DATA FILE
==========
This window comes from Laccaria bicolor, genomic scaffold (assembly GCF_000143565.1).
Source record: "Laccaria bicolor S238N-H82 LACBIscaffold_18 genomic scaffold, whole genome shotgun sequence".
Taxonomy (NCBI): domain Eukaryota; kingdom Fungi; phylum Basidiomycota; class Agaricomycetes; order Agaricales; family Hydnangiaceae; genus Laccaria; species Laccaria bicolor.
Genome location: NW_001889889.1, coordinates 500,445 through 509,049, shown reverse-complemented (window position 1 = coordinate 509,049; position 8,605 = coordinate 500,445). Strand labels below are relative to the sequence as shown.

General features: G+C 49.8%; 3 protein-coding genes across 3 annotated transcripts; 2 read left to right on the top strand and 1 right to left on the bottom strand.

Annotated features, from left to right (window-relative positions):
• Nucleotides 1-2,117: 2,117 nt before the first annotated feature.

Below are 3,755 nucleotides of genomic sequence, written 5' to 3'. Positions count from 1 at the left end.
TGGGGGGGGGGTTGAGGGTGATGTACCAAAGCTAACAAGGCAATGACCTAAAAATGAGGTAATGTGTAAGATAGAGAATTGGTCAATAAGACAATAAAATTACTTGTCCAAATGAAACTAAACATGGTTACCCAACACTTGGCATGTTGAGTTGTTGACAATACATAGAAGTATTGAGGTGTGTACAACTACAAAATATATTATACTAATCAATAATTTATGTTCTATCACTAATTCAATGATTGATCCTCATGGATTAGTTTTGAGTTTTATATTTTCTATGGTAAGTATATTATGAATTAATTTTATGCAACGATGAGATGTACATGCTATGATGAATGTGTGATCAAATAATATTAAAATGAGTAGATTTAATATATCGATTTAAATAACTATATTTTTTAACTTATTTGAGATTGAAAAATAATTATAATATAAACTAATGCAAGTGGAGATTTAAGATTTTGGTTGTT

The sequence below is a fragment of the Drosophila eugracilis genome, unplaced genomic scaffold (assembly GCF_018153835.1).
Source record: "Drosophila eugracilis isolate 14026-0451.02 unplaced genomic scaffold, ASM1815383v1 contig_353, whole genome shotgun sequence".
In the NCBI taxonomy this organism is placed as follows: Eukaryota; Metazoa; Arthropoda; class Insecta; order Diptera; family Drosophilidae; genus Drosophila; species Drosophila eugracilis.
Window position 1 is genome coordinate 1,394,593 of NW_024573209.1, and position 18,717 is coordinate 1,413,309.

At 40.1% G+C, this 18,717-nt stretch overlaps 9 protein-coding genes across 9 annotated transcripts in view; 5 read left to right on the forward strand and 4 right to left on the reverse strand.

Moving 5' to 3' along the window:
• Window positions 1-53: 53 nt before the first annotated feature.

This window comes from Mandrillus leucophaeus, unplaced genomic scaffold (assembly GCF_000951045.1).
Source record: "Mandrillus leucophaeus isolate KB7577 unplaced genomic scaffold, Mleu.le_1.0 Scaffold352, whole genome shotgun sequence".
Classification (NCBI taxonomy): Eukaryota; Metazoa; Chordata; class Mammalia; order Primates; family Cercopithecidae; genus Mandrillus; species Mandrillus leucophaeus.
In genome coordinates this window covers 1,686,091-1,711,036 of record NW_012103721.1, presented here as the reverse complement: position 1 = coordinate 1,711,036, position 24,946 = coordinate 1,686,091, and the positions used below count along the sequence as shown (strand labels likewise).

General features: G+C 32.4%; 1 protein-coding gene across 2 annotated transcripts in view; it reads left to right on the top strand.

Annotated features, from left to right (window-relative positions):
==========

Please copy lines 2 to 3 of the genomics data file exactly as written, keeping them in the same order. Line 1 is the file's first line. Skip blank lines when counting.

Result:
Source record: "Laccaria bicolor S238N-H82 LACBIscaffold_18 genomic scaffold, whole genome shotgun sequence".
Taxonomy (NCBI): domain Eukaryota; kingdom Fungi; phylum Basidiomycota; class Agaricomycetes; order Agaricales; family Hydnangiaceae; genus Laccaria; species Laccaria bicolor.